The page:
For most people it's heavenly. For me, it's misery.
Since my teens I have been plagued with terrible hay fever, my summers a hideous blur of sneezing, watery eyes, runny noses, sore throats, swollen glands and headaches.
The main culprits are pollen from grass, flowers and trees, the latter a particularly vicious trigger for me. From late March onwards, taking an antihistamine drug – Loratadine in my case – becomes as much part of my morning routine as brushing my teeth.
But lately I've been wondering whether there is a more natural alternative.
A colleague recommends herbalists Napiers which offers a tea blend which contains chamomile, nettle and plantain herb. It also provides a stronger tincture of traditional herbs such as nettle leaf, elderflower, eyebright and golden rod.
I plump for the latter and prepare for weaning myself off my antihistamines. The herbalist warns that it can take several days for the tincture to work and the time scale varies from one person to another.
The first couple of days I don't notice any difference and keep glancing woefully at my antihistamines through blood-shot eyes, but after almost a week I realise my hay fever symptoms are much less pronounced.
That said, it doesn't provide the same level of relief as my Loratadine, nor is it the tastiest of tipples. By the end of the week, just looking at the bottle is enough to make my stomach lurch.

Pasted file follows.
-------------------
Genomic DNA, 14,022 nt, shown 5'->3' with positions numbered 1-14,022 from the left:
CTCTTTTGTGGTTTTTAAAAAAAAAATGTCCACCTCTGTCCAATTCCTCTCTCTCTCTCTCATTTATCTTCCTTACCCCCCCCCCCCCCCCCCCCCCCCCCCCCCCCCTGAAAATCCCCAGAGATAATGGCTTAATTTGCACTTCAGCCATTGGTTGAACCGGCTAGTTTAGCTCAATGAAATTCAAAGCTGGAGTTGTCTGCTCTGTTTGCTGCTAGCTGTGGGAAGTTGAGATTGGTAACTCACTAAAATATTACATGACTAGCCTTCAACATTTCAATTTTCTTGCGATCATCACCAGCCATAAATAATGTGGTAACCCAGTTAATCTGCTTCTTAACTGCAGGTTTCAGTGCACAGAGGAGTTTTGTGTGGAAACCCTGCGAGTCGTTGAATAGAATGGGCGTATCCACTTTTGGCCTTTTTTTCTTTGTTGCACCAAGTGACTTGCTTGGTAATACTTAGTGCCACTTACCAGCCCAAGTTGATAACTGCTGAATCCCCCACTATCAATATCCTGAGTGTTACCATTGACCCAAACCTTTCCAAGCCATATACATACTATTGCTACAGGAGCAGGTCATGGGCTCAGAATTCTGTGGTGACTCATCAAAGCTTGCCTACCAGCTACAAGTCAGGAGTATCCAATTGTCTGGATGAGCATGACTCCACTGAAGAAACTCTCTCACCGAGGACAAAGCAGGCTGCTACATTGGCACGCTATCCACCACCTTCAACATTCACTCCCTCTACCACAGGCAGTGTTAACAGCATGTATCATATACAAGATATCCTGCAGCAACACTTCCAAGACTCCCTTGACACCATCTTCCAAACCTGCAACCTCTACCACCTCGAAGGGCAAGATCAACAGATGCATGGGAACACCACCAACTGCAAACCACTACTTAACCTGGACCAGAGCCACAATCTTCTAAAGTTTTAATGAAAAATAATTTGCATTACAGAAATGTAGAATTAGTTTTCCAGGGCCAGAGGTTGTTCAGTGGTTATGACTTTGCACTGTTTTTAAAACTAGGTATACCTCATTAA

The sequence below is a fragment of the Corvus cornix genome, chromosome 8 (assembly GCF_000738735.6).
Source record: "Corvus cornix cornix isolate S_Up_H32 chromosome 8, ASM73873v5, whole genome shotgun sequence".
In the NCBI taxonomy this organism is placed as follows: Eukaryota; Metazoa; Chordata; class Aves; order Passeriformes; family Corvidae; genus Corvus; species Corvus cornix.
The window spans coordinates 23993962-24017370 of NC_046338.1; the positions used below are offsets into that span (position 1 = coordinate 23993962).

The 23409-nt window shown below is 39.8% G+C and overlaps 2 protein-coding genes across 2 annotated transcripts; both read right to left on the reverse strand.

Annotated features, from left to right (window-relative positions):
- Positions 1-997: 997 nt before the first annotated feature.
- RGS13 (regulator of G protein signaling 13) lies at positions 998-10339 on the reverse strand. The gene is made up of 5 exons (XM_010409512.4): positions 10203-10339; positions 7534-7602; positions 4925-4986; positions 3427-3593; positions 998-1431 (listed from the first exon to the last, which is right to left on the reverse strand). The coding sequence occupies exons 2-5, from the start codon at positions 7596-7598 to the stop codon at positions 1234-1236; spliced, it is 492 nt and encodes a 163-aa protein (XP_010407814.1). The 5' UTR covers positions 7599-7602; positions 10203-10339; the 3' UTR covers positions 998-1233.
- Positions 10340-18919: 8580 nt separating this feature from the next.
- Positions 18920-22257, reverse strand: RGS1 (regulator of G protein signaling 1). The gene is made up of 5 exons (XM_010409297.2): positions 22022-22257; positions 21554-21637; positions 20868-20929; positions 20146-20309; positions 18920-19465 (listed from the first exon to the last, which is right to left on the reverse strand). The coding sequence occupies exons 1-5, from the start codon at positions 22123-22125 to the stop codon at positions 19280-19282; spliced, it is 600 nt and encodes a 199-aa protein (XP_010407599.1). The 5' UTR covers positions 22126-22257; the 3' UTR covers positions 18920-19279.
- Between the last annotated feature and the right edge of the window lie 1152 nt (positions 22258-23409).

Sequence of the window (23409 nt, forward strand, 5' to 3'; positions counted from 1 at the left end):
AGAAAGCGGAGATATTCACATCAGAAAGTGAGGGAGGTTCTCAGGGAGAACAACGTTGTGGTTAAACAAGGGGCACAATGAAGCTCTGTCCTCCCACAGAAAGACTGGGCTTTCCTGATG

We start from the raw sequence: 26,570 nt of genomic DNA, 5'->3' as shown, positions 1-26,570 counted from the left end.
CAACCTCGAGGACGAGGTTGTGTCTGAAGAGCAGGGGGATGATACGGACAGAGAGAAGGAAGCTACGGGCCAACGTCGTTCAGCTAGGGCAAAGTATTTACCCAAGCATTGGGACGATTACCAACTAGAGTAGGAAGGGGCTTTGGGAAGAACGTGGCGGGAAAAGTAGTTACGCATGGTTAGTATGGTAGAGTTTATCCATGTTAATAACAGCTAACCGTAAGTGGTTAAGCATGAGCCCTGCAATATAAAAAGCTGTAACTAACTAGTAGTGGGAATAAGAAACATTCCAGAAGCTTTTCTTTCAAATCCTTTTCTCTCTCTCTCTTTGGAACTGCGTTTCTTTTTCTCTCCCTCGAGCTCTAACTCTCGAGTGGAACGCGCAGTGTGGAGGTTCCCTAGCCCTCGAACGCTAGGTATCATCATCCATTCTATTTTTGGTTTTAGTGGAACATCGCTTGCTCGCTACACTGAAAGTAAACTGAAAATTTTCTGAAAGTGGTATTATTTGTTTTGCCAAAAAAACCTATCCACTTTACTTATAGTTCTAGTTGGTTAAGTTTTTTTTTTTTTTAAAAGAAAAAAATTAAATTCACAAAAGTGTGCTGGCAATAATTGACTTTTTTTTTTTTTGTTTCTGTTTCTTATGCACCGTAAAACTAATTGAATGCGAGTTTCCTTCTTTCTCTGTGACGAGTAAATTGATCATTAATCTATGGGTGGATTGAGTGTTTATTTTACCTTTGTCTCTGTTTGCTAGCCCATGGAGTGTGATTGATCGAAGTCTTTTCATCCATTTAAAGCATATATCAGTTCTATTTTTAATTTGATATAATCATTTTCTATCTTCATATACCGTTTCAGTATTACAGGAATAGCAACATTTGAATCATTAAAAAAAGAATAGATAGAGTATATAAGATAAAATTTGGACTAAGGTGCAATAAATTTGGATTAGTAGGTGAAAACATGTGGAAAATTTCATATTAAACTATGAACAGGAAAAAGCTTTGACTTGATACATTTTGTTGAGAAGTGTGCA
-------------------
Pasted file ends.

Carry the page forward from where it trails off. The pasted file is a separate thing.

So it's back on to the antihistamines, I'm afraid. But, according to Lindsey McManus, deputy CEO of Allergy UK, I needn't worry. She says: "A lot of people are wary of taking antihistamines and look for alternatives. But antihistamines don't make you drowsy any more and they are safe to take long-term."
Even so, she adds, there are plenty of practical tips for attacking hay fever without taking medication:
l Wear wraparound sunglasses when you go out to stop pollen getting into the soft tissues of your eyes
l Wash your hair and change your clothes before going into the bedroom to avoid taking pollen in with you
l Sleep with your windows closed
l Don't hang washing out first thing in the morning. It will spend the day collecting pollen
Having followed these to the letter, I see a definite improvement in my symptoms (especially washing my hair).
There's anecdotal evidence too that taking a teaspoon of honey from the area in which you live acts like immunotherapy, exposing you to pollen and gradually switching off the immune reaction.
Another top tip is to use a nasal balm such as Haymax which acts as a barrier to trap pollen, while bathing sore and irritated eyes with cold chamomile tea helps to calm them down.
According to Napiers, upper respiratory tract problems that cause catarrh can be made worse by dairy products so reducing your intake can help too, but be wary of cutting them out altogether.
So while there is no hard and fast cure for hay fever, there are plenty of ways to alleviate the symptoms and make summer an altogether more pleasant experience – and help banish the snottery-nosed, red-eyed monster.